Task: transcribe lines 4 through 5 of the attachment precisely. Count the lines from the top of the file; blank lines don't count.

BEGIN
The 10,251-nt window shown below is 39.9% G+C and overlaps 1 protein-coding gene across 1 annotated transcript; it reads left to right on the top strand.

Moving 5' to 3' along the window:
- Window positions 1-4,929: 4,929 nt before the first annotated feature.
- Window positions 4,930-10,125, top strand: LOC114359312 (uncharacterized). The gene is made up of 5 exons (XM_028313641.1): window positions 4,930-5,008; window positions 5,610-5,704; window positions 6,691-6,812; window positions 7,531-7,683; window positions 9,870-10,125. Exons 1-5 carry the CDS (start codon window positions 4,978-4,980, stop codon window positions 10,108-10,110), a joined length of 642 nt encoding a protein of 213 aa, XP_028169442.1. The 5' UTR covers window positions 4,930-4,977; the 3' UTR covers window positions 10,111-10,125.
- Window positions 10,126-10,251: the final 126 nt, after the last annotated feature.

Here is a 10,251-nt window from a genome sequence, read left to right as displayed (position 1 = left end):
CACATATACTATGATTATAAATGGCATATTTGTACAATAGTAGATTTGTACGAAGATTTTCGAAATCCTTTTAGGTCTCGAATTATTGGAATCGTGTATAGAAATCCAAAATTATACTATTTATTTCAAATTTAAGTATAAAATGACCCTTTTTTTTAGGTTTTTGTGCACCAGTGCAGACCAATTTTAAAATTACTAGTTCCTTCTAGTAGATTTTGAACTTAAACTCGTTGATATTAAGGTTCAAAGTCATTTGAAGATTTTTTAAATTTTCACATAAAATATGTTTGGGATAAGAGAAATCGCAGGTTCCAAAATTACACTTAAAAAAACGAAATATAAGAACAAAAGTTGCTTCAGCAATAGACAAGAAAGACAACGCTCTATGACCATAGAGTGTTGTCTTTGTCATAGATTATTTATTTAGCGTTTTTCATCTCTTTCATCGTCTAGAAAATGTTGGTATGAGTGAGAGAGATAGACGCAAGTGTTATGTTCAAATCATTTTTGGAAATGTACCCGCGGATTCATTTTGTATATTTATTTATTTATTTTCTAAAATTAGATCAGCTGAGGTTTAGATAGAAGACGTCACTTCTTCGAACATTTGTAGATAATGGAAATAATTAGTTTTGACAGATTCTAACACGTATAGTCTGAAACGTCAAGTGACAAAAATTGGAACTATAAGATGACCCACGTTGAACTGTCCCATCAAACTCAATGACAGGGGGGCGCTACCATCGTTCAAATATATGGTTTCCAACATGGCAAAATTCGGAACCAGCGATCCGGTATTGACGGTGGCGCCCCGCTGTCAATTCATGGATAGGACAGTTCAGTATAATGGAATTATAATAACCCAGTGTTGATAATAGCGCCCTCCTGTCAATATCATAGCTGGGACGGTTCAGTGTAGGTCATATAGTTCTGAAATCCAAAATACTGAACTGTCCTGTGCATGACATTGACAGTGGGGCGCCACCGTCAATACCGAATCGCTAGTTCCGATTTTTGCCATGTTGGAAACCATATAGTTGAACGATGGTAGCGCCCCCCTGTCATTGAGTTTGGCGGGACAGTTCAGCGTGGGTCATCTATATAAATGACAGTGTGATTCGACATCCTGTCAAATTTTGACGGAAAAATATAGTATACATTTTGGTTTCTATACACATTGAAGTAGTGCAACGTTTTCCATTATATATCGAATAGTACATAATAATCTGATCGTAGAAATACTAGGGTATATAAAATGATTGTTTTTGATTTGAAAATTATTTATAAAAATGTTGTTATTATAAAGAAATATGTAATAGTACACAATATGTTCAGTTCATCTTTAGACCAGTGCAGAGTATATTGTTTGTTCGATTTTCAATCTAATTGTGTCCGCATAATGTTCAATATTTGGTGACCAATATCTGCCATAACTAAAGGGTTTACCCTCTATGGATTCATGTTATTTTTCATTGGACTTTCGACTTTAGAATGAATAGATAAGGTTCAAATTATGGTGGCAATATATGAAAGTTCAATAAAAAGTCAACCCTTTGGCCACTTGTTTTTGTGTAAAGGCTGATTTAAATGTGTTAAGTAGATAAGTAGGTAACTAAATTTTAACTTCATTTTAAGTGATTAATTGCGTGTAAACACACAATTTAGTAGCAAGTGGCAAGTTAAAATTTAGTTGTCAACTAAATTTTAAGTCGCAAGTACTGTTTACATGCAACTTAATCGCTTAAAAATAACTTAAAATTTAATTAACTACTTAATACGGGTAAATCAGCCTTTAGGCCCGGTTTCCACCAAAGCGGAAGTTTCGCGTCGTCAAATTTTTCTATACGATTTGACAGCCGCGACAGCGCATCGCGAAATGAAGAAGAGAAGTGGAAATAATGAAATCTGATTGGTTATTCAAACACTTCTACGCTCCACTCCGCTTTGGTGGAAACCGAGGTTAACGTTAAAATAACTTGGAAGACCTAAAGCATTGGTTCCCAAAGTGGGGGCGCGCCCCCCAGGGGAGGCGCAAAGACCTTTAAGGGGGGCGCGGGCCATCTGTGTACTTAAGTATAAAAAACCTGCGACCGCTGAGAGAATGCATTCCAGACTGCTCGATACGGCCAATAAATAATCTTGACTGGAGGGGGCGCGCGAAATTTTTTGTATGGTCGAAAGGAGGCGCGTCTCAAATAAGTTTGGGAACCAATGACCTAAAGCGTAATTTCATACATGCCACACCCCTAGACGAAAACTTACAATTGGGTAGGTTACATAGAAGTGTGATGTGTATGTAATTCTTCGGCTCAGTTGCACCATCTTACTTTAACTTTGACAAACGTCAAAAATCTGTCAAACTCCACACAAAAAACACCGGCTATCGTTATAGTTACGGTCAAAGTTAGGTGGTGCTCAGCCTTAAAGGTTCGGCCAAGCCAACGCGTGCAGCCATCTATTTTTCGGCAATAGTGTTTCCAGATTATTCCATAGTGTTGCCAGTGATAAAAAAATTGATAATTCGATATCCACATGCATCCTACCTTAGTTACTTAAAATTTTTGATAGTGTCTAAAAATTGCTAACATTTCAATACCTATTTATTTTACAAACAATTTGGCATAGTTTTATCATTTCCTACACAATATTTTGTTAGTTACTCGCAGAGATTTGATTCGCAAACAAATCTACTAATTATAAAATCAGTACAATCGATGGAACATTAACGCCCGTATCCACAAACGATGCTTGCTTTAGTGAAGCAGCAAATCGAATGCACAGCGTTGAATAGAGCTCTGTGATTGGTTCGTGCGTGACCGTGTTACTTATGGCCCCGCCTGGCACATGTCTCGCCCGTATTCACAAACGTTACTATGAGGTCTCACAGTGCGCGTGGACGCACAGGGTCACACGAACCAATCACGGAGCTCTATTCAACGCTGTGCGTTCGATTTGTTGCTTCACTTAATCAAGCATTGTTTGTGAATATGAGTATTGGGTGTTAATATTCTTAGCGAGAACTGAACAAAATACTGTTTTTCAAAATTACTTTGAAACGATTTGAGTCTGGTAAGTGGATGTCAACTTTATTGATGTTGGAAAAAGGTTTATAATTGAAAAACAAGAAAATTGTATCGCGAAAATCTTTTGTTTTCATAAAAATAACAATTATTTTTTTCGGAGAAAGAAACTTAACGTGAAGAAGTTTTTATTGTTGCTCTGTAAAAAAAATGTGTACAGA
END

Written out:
- Window positions 4,930-10,125, top strand: LOC114359312 (uncharacterized). The gene is made up of 5 exons (XM_028313641.1): window positions 4,930-5,008; window positions 5,610-5,704; window positions 6,691-6,812; window positions 7,531-7,683; window positions 9,870-10,125. Exons 1-5 carry the CDS (start codon window positions 4,978-4,980, stop codon window positions 10,108-10,110), a joined length of 642 nt encoding a protein of 213 aa, XP_028169442.1. The 5' UTR covers window positions 4,930-4,977; the 3' UTR covers window positions 10,111-10,125.
- Window positions 10,126-10,251: the final 126 nt, after the last annotated feature.